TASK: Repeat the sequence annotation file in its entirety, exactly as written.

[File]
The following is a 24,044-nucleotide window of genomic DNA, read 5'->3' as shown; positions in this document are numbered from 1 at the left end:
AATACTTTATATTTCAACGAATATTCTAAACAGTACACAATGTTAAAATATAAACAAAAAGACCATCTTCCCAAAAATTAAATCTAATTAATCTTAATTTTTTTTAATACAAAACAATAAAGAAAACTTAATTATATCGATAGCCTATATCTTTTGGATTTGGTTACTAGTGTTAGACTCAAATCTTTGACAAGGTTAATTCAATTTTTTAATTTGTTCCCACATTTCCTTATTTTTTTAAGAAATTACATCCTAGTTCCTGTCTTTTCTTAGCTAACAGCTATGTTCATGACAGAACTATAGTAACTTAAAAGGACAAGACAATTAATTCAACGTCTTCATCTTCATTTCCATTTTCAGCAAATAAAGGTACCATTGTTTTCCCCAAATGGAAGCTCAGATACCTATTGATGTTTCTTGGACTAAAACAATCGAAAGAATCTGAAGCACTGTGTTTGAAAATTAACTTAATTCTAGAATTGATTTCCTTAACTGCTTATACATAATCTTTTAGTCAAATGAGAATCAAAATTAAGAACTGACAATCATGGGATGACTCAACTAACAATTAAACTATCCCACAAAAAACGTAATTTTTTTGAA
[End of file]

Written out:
The following is a 24,044-nucleotide window of genomic DNA, read 5'->3' as shown; positions in this document are numbered from 1 at the left end:
AATACTTTATATTTCAACGAATATTCTAAACAGTACACAATGTTAAAATATAAACAAAAAGACCATCTTCCCAAAAATTAAATCTAATTAATCTTAATTTTTTTTAATACAAAACAATAAAGAAAACTTAATTATATCGATAGCCTATATCTTTTGGATTTGGTTACTAGTGTTAGACTCAAATCTTTGACAAGGTTAATTCAATTTTTTAATTTGTTCCCACATTTCCTTATTTTTTTAAGAAATTACATCCTAGTTCCTGTCTTTTCTTAGCTAACAGCTATGTTCATGACAGAACTATAGTAACTTAAAAGGACAAGACAATTAATTCAACGTCTTCATCTTCATTTCCATTTTCAGCAAATAAAGGTACCATTGTTTTCCCCAAATGGAAGCTCAGATACCTATTGATGTTTCTTGGACTAAAACAATCGAAAGAATCTGAAGCACTGTGTTTGAAAATTAACTTAATTCTAGAATTGATTTCCTTAACTGCTTATACATAATCTTTTAGTCAAATGAGAATCAAAATTAAGAACTGACAATCATGGGATGACTCAACTAACAATTAAACTATCCCACAAAAAACGTAATTTTTTTGAA